Special Issue "Conundrums in Critical Care: Past, Present and Future"

A special issue of Medicina (ISSN 1648-9144). This special issue belongs to the section "Intensive Care/ Anesthesiology".

Deadline for manuscript submissions: closed (31 October 2023) | Viewed by 965

Special Issue Editors

Department of Medicine, Section of Pulmonary, Critical Care and Sleep Medicine, Texas A&M University, College Station, TX, USA
Interests: critical care; quality improvement; pulmonary hypertension; IPF; sleep medicine; sepsis
Special Issues, Collections and Topics in MDPI journals
Mayo Clinic Health System, Mankato, MN, USA
Interests: critical care; quality improvement; leadership; sepsis; respiratory failure
Houston Methodist Hospital, Weill Cornell Medical College, Houston, TX, USA
Interests: critical care; education; PI; ECMO; sepsis; cardiovascular critical care

Special Issue Information

Dear Colleagues, 

Critical care has evolved exponentially in the last 60 years. In 1850, during the Crimean War, nurses created an area near their station for critically injured soldiers. This may well have been the beginning of critical care.

During World War II, shock units were created to treat critically ill patients.

The greatest discovery in critical care may have been the iron lung during the polio epidemic, followed by the development of mechanical ventilators in the 1960s.

Monitoring techniques were developed, and nurses, respiratory therapists, and physicians were trained specifically in the management of multiorgan failures, leading to evolution of intensive care units.

The inception of intensive care units was the harbinger of coordinated and protocolized care models. These protocols have mostly been successful; however, some controversies have existed.

Fluid resuscitation, treatment with steroids, glycemic control, and early mobility have transcended over the years and have later been questioned by their restrictive aspects.

In this Special Issue, we will discuss this controversy and focus on what the future brings for critical care practices.

Dr. Salim Surani
Dr. Syed Anjum Khan
Dr. Iqbal Ratnani
Guest Editors

Manuscript Submission Information

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Please visit the Instructions for Authors page before submitting a manuscript. The Article Processing Charge (APC) for publication in this open access journal is 1800 CHF (Swiss Francs). Submitted papers should be well formatted and use good English. Authors may use MDPI's English editing service prior to publication or during author revisions.


  • critical care
  • ICU
  • ICU future
  • ICU history
  • education
  • sepsis
  • mechanical ventilator
  • fluid balance
  • glycemic control
  • staff shortage
  • ICU matrix
  • antibiotic stewardship
  • controversies in medicine
  • burnout

Published Papers (1 paper)

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9 pages, 1506 KiB  
Case Report
Comparing Long-Term Prognosis in Chronic Critically Ill Patients: A Case Series Study of Medical versus Surgical Sepsis
Medicina 2023, 59(9), 1617; https://doi.org/10.3390/medicina59091617 - 07 Sep 2023
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Background and Objectives: Chronic critical illness (CCI) is a syndrome characterized by persistent organ dysfunction that requires critical care therapy for ≥14 days. Sepsis and respiratory failure constitute the two primary causes of CCI. A better understanding of this patient population and their [...] Read more.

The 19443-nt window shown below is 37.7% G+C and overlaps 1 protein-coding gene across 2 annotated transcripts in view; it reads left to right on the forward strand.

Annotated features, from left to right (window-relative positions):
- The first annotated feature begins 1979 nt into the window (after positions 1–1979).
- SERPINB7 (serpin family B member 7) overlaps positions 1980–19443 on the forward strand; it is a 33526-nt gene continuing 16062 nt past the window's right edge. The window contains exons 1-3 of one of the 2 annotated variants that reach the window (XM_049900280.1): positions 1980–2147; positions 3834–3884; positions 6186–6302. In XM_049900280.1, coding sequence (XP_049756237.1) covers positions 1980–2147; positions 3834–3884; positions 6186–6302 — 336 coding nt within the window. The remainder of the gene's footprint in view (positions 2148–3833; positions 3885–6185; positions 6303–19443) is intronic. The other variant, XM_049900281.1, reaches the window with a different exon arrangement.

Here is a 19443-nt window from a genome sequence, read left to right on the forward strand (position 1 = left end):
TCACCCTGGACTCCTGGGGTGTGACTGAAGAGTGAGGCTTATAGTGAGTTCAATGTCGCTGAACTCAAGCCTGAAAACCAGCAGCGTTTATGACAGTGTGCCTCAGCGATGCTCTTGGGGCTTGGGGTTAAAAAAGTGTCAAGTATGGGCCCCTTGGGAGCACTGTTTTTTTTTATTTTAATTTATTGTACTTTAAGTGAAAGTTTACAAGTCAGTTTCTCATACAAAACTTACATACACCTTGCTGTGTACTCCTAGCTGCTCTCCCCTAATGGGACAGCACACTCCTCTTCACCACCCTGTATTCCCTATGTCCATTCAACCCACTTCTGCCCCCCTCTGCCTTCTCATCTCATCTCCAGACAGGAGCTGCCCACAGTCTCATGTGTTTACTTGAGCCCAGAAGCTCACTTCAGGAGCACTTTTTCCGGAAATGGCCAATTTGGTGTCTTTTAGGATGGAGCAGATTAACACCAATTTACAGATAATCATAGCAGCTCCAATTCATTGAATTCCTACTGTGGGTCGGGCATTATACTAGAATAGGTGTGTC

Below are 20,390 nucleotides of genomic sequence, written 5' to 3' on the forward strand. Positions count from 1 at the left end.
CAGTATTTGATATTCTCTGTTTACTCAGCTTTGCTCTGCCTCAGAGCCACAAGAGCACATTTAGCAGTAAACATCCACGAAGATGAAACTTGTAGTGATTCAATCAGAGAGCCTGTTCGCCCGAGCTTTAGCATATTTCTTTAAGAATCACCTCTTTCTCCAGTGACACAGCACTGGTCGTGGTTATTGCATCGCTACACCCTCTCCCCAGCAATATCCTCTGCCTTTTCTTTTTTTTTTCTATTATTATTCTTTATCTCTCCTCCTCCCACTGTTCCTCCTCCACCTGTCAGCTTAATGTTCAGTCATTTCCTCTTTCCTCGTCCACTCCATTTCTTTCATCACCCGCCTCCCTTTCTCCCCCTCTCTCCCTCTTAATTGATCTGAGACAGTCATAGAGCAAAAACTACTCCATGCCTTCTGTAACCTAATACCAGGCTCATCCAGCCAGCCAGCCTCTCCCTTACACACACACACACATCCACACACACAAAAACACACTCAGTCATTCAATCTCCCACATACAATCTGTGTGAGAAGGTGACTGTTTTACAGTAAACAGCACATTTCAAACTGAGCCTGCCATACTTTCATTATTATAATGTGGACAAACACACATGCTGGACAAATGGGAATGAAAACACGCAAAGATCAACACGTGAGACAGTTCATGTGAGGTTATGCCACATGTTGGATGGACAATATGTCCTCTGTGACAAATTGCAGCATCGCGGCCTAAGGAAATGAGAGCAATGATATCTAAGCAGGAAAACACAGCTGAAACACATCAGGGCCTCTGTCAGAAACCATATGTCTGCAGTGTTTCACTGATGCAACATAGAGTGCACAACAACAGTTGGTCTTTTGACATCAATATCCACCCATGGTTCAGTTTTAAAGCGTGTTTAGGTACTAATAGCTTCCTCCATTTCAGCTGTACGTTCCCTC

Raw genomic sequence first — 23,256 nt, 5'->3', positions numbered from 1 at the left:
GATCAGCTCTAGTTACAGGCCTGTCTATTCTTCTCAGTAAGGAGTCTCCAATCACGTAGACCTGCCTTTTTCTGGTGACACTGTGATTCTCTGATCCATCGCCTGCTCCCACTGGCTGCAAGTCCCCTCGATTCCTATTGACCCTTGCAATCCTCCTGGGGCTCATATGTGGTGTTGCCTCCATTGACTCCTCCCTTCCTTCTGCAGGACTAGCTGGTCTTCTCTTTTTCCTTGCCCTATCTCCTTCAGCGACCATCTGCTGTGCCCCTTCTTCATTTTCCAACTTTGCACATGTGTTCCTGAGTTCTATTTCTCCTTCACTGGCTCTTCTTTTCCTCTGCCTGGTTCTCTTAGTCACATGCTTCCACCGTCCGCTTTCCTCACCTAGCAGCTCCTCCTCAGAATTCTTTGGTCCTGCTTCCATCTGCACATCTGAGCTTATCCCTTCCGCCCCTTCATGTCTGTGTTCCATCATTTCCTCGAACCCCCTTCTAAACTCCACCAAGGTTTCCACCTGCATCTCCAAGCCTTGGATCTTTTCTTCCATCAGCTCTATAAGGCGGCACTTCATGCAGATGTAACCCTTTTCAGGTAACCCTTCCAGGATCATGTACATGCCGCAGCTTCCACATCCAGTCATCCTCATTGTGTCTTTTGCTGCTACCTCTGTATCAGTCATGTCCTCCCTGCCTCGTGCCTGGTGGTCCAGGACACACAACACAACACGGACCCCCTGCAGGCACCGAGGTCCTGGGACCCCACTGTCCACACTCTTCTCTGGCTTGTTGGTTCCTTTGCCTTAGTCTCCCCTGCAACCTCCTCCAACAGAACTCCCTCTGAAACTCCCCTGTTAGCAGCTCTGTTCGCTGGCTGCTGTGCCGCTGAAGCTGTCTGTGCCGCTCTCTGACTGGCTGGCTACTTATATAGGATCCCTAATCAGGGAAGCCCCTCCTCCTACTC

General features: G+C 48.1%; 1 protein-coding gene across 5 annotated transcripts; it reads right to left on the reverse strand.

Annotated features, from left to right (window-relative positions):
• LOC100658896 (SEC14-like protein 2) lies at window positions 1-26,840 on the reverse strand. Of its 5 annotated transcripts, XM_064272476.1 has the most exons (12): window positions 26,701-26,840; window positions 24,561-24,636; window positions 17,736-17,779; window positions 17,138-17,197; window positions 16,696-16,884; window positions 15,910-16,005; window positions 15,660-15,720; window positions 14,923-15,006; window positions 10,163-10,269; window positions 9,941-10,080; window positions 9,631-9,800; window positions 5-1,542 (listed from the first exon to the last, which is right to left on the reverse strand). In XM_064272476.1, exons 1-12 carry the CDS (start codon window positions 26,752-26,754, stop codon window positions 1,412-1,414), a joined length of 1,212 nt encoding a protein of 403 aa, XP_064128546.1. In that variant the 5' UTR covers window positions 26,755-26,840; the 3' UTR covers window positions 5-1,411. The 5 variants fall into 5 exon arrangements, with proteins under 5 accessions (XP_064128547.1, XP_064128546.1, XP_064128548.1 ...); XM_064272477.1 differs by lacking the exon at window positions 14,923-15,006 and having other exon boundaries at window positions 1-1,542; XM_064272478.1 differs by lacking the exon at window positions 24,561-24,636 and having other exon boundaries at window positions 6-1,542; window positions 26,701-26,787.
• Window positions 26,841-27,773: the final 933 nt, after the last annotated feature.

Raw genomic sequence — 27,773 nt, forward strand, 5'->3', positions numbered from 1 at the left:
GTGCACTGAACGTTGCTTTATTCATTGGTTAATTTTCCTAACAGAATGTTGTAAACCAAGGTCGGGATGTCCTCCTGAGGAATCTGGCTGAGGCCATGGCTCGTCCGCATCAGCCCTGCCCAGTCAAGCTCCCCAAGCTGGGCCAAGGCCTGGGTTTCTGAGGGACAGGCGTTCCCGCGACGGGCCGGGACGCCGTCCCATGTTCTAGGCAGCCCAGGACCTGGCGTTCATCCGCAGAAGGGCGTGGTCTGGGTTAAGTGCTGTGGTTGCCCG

Background and Objectives: Chronic critical illness (CCI) is a syndrome characterized by persistent organ dysfunction that requires critical care therapy for ≥14 days. Sepsis and respiratory failure constitute the two primary causes of CCI. A better understanding of this patient population and their clinical course may help to risk-stratify them early during hospitalization. Our objective was to identify whether the source of sepsis (medical versus surgical) affected clinical trajectory and prognosis in patients developing CCI. Materials and Methods: We describe a cohort of patients having acute respiratory failure and sepsis and requiring critical care therapy in the medical (MICU) or surgical (SICU) critical care units for ≥14 days. Given the relative infrequency of CCI, we use a case series design to examine mortality, functional status, and place of residence (home versus non-home) at one year following their index hospitalization. Results: In medical patients developing CCI (n = 31), the severity of initial organ dysfunction, by SOFA score, was significantly associated with the development of CCI (p = 0.002). Surgical patients with CCI (n = 7) experienced significantly more ventilator-free days within the first 30 days following sepsis onset (p = 0.004), as well as less organ dysfunction at day 14 post-sepsis (p < 0.0001). However, one-year mortality, one-year functional status, and residency at home were not statistically different between cohorts. Moreover, 57% of surgical patients and 26% of medical patients who developed CCI were living at home for one year following their index hospitalization (p = 0.11). Conclusions: While surgical patients who develop sepsis-related CCI experience more favorable 30-day outcomes as compared with medical patients, long-term outcomes do not differ significantly between groups. This suggests that reversing established organ dysfunction and functional disability, regardless of etiology, is more challenging compared to preventing these complications at an earlier stage. Full article
(This article belongs to the Special Issue Conundrums in Critical Care: Past, Present and Future)
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